WHILE the Covid-19 pandemic has impacted on so many things we used to take for granted, life must go on. For many, that means finding a new job or starting out on a first or different career path.

If you’re a young person from a background without advantage or someone who missed out on learning opportunities at school because of childhood trauma, how do you get a break in life? Maybe you got off to a bad start when you were younger; how do you get on a better track?

This much we know. Helping individuals develop personally doesn’t happen by punishing them with pernicious benefit sanctions. Treating people out of work with hostility and indignity is a broken policy from the Victorian era. And yet, this approach remains at the heart of the UK Government’s unemployment policy.

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The experience of Gerry Keogh at Unlock Employment in Govan provides an essential antidote to those who would write-off many out-of-work Glaswegians. His community-based social enterprise has helped 63 clients find work during lockdown. In the preceding year, Unlock Employment supported 120 people in the Greater Govan area secure jobs.

In the past two years, this small organisation has helped local people bring in wages of almost £2.5 million. It’s a remarkable success story, not least for an organisation now comprising of one member of staff and two volunteers. I asked Gerry to explain the inspiration and thinking behind the creation of Unlock Employment.

He told me: “My motivation was born of frustration at the seeming lack of real support services to help people into employment, especially ex-offenders. All available support services offered packages of support tailored to particular funding streams, therefore an individual had to ‘fit a support package’ to receive support.

“Our concept was to provide support for the wider local community to get into employment but not through a streamed employability fund. I wanted to build an employment service that had no limits on the client base including ex-offenders, refugees and long-term unemployed. If you need help and you really wanted to get back into employment, then Unlock Employment would support you with this.

“I started out on Twitter offering support for any ex-offenders as I’m an ‘ex-offender’, who needed help to get back into employment. I used my lived experience along with my employability managerial experience in Birmingham and Northern Ireland. It wasn’t an elaborate business plan, all that I did after I’d left prison was meet clients in coffee shops and libraries.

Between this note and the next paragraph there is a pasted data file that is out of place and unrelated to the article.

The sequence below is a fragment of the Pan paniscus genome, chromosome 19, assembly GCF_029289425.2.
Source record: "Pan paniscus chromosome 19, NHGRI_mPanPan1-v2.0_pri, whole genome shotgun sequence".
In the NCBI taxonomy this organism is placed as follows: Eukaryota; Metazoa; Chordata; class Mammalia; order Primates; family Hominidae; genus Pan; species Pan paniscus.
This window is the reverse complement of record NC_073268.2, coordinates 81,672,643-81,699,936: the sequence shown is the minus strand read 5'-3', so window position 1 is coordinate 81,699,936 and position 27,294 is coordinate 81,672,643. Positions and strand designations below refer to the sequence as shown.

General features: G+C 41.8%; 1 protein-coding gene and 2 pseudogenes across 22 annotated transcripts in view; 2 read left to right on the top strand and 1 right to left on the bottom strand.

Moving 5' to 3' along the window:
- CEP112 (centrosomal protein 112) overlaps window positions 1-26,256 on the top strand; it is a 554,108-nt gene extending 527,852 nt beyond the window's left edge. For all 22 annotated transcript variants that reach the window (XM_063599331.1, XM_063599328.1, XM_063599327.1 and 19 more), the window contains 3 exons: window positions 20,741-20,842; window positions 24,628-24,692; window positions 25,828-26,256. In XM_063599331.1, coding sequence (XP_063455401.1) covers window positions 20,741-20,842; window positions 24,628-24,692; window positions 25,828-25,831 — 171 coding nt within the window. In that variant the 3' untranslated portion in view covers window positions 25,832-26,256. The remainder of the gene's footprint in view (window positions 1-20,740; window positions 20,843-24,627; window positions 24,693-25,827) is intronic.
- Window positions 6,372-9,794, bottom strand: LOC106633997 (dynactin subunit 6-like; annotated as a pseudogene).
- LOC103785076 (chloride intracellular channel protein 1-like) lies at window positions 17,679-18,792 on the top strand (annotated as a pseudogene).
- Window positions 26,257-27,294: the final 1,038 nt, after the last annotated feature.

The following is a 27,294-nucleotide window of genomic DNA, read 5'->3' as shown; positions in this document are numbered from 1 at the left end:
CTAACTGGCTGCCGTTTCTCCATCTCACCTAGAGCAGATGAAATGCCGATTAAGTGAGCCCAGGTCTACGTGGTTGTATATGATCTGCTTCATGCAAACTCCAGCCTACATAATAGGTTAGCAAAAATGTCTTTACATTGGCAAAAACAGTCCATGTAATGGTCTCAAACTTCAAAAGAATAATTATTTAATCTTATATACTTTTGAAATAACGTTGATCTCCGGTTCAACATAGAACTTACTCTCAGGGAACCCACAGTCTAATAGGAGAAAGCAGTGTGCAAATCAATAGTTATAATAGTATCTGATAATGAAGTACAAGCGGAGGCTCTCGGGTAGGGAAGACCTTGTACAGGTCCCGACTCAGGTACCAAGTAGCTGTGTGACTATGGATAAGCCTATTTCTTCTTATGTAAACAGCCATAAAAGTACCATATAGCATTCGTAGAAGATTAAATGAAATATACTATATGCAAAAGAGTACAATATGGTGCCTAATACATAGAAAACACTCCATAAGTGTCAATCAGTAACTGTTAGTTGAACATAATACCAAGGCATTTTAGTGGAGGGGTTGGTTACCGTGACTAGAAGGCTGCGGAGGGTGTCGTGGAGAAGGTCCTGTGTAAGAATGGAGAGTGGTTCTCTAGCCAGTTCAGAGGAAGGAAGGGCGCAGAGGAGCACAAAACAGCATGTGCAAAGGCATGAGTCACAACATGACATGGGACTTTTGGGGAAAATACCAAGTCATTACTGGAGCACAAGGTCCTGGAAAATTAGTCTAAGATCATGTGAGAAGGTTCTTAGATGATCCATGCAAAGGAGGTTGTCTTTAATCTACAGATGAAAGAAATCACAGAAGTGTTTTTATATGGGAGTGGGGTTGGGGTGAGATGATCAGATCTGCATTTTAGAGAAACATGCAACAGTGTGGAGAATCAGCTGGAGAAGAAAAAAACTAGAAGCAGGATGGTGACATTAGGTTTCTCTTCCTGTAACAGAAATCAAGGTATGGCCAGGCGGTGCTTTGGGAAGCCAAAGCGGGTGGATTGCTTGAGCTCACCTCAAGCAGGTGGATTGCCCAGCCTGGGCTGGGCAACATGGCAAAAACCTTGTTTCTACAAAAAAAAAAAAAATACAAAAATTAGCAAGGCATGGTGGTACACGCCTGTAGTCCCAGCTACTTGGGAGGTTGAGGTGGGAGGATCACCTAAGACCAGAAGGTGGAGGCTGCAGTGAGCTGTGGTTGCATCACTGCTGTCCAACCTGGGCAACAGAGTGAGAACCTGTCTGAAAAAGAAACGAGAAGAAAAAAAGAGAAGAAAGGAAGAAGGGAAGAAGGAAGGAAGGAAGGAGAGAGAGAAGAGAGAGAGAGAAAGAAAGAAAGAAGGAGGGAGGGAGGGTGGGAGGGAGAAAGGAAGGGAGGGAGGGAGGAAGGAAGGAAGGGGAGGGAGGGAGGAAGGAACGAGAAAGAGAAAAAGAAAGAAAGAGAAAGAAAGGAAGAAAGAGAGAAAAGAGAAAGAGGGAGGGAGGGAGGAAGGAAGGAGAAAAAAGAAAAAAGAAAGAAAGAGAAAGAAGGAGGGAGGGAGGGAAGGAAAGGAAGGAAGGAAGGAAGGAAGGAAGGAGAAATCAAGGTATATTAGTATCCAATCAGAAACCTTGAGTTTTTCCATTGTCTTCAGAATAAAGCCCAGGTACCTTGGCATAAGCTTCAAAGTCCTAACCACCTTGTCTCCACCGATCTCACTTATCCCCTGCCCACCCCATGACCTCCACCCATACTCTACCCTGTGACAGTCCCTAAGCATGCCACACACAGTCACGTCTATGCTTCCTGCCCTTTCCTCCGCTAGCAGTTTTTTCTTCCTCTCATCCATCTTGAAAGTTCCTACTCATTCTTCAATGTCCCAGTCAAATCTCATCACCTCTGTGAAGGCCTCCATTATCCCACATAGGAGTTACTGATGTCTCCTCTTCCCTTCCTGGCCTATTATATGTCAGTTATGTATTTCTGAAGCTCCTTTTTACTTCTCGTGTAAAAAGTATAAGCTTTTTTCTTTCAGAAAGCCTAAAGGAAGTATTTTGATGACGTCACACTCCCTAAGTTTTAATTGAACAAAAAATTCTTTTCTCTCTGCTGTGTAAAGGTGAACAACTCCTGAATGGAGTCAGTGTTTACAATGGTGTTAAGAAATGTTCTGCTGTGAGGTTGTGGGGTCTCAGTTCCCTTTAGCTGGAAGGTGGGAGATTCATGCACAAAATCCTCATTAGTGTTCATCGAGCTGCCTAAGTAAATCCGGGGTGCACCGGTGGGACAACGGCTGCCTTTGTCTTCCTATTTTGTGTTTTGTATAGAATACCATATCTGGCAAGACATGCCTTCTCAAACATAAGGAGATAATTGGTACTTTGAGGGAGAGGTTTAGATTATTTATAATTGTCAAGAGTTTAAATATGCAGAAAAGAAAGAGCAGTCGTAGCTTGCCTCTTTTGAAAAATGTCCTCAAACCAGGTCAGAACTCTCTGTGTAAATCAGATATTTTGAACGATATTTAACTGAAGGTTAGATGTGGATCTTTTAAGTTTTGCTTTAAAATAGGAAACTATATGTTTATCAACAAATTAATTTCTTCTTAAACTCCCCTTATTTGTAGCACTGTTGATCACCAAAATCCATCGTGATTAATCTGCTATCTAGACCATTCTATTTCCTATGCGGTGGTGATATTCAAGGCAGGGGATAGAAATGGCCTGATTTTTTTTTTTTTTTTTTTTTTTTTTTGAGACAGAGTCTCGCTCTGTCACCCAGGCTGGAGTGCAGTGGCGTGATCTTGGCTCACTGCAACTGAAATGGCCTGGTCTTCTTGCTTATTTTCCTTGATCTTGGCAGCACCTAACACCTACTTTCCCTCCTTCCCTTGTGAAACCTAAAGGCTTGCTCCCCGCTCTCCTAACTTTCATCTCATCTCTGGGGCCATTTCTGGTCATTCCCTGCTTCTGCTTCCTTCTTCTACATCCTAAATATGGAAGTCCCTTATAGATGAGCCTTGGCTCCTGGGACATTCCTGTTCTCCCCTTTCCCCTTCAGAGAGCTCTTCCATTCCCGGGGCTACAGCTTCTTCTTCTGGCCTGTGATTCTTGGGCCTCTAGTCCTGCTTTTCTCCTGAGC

“Within six months I had a space to work out of within The Hub in Govan. This was through Govan Housing Association and led to picking up the contract to deliver the Govan Jobs Match through Govan Thriving Places.”

For Gerry, it’s essential to treat clients with respect as human beings and put their needs first and foremost. Digital exclusion and poverty are massive barriers for communities across the UK as employers and public services have moved on to digital platforms.
Digital exclusion has become more acute during Covid-19 due to shielding and social distancing, with vital facilities like local libraries having to close temporarily across the city. Gerry gives me examples of how Unlock Employment’s digital lending library has enabled many clients to secure jobs.

Lending clients the tech to access online courses and providing them with mentoring support to apply for vacancies and to prepare and participate in video interviews during lockdown has resulted in life-changing outcomes for local Govanites. 

Glasgow Times: Unlock Employment is based in The HubUnlock Employment is based in The Hub

A lack of self-esteem and confidence can also prevent people securing employment. For those who think there’s no point applying because they’d never get a job, Gerry said: “A mother who’s brought up her children for 15 years may have more experience and work ethic than some who’ve been working for 20 years. A client who’s been volunteering for five years in a local charity shop can have more customer service and management experience than a lot of people doing the same job for 10 years.

“Transferring these skills to a CV and embracing what you do in life are important life-skills. We have to change how people think about life-skills and what they can bring to an employer.”

Sadly, Unlock Employment receives no core financial support and recently lost temporary funding for an employment digital champion. Demand for its services have increased due to the economic impact of Covid-19.

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Without doubt there’s a pressing need for the community-based support that Unlock Employment provides across Greater Govan. Gerry’s ambition is to replicate his successful employment support model in other parts of the city.

As we begin 2021 and the roll-out of vaccinations, the challenge will be to help more people get back into work. For the most disadvantaged in our communities, Unlock Employment represents the break in life they never had. Get in touch at unlockemployment.org

Let’s hope more funders can give Unlock Employment a fair break too.